Minako says goodbye at the Mövenpick Resort & Spa Dead Sea

Minako says goodbye at the Mövenpick Resort & Spa Dead Sea

Nihad takes me down the road a bit to the O Beach Hotel, which is nice in its own right.  I pay my 15 dinar to go in and I change into my bathing suit.  I walk around admiring the views, the infinity pool stretching into the Dead Sea, the bar sunk into the infinity pool, the cushioned lounge chairs and umbrellas and cabanas.

the bar at the O Beach Hotel

the bar at the O Beach Hotel

Down on the beach below a small group of young people are swimming in the Dead Sea.  It’s a little chilly, so I’m not too anxious to jump right in.  Feeling rather hungry, I order a glass of red wine and a turkey sandwich and lie on a lounge chair waiting for them to bring it to me.  The only annoying detraction are the flies.  Flies are swarming all over the bar, all over me as I try to relax on my lounge chair, all over my glass of wine and my turkey and pickle sandwich.  Luckily the flies don’t seem to bite, but they’re hugely annoying.

the infinity pool at the O Beach Hotel stretching into the Dead Sea

the infinity pool at the O Beach Hotel stretching into the Dead Sea

Chairs at the O Beach Hotel

Chairs at the O Beach Hotel

palms at the O Beach Hotel with the Dead Sea behind

palms at the O Beach Hotel with the Dead Sea behind

a little covered patio at the O Beach Hotel

a little covered patio at the O Beach Hotel

I love watching the families and tourists at the hotel while swatting at the flies to keep from swallowing one.  I check out a good-looking Richard Gere-look-alike and his wife and children and grandchildren.  I walk down to the edge of the sea and watch some Europeans floating.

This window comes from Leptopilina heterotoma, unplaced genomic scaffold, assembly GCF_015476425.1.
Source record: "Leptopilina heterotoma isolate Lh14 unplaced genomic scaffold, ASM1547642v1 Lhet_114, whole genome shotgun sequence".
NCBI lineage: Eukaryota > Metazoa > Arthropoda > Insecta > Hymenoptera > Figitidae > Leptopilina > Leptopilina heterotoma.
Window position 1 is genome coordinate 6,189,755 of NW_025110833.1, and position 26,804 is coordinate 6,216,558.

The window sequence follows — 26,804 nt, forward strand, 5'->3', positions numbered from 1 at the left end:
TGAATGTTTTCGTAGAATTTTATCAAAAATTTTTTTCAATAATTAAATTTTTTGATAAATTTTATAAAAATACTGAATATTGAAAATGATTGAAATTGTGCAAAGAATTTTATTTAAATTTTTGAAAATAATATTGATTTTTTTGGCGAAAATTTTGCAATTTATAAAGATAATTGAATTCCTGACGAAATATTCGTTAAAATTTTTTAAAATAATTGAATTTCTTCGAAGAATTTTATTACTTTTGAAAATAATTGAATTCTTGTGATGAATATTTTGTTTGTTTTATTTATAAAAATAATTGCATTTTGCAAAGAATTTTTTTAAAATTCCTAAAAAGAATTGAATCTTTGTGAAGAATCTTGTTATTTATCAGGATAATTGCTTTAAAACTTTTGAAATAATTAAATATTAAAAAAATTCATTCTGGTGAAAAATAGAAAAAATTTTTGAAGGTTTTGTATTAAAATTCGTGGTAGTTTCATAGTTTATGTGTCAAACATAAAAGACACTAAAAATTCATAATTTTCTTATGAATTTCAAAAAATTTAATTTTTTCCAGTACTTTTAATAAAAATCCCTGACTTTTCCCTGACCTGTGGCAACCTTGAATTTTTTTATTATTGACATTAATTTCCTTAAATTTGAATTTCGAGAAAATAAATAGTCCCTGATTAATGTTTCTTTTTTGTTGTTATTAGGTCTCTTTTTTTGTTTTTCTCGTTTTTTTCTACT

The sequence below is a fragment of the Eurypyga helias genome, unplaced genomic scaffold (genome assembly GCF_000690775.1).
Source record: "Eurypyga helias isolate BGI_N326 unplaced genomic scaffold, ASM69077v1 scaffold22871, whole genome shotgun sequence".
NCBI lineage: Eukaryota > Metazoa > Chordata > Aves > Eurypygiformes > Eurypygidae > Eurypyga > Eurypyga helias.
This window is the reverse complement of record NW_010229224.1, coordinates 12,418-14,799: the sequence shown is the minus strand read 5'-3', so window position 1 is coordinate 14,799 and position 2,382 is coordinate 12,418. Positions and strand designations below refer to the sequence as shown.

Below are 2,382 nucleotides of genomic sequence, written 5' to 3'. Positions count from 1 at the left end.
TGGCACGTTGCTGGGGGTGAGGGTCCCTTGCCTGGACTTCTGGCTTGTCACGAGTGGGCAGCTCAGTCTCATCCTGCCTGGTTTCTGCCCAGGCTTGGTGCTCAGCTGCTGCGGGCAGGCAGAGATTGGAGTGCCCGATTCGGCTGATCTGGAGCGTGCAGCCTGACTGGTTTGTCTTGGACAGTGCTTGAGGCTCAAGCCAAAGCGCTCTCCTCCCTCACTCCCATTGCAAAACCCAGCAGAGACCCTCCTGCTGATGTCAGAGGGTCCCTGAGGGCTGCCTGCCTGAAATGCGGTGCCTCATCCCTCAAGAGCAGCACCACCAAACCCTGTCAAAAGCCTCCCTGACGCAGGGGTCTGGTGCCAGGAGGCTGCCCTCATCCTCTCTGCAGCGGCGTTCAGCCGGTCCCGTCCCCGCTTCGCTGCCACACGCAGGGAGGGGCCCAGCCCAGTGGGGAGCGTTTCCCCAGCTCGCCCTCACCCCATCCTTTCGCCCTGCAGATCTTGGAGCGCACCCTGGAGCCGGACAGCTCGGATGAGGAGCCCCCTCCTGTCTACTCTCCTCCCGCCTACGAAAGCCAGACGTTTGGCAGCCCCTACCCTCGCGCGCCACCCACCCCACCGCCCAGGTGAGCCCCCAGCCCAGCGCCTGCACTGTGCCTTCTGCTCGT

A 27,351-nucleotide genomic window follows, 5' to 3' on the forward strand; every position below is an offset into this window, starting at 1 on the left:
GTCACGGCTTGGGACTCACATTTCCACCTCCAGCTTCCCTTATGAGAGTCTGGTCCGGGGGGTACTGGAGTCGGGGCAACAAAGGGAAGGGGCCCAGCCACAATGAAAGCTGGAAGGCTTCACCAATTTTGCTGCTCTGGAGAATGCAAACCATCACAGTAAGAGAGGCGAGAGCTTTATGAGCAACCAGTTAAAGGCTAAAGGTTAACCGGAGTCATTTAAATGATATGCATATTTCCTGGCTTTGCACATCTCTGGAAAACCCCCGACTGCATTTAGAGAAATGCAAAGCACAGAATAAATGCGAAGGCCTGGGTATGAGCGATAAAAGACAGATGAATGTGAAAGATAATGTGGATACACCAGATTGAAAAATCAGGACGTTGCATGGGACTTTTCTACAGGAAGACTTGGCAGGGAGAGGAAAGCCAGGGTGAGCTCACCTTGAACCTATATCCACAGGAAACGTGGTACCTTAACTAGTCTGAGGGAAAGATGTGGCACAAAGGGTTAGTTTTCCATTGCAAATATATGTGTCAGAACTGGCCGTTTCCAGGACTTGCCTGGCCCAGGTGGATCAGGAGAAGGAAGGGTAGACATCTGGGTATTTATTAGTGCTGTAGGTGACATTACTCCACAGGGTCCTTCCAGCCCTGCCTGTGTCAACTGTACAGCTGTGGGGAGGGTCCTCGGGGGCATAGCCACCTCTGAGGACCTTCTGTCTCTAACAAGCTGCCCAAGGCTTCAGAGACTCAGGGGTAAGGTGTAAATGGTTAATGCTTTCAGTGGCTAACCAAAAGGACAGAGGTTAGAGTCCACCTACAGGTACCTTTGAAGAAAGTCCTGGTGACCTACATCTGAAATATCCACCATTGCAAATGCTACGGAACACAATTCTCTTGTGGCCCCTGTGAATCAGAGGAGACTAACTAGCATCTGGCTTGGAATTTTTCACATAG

people floating in the Dead Sea

people floating in the Dead Sea

Finally, with some trepidation, I climb in over the rocks and hardened calcified salt and dip into the sea.  It’s very strange, the sensation of floating in this salt-dense sea.  There is no need to tread water or to make any motion at all to stay afloat.  My body immediately moves into a “sitting in a chair” position, and it’s next-to-impossible to move out of this position.  It’s like the sea is an armchair and all you do is sink into it.  No movement is required at all.

I make an attempt to swim a modified crawl, with my head above the water, but it’s very difficult to swim because my legs pop out of the water behind me.  It’s rather difficult to kick underwater if your legs are jutting out of the water!  In addition, the water is a little choppy and I swallow a mouthful of salt water, which is so thick with salt it’s like a salt-water gargle.  I also have a cut on my lip which burns from the salt-on-a-wound effect.

The Dead Sea in Jordan

The Dead Sea in Jordan

the Dead Sea

the Dead Sea

I don’t stay in long because it just feels too bizarre.  When I get out, I have this slimy film all over my skin and I dip into the downright cold infinity pool to wash off the salt water.  It doesn’t come off and actually the beads of water don’t dry up in the sun.  An exotic woman approaches me and tells me she does massages.  She’s Iraqi and her name is Tonya.  Always a sucker for a massage, I succumb to the temptation for a half-body mud massage for 33 dinar.  We go into an open air room with mats hanging over the opening for semi-privacy.  When I lie face-down on the massage table, there is a mirror below that lets me see the Dead Sea as I get my massage.  Lovely really.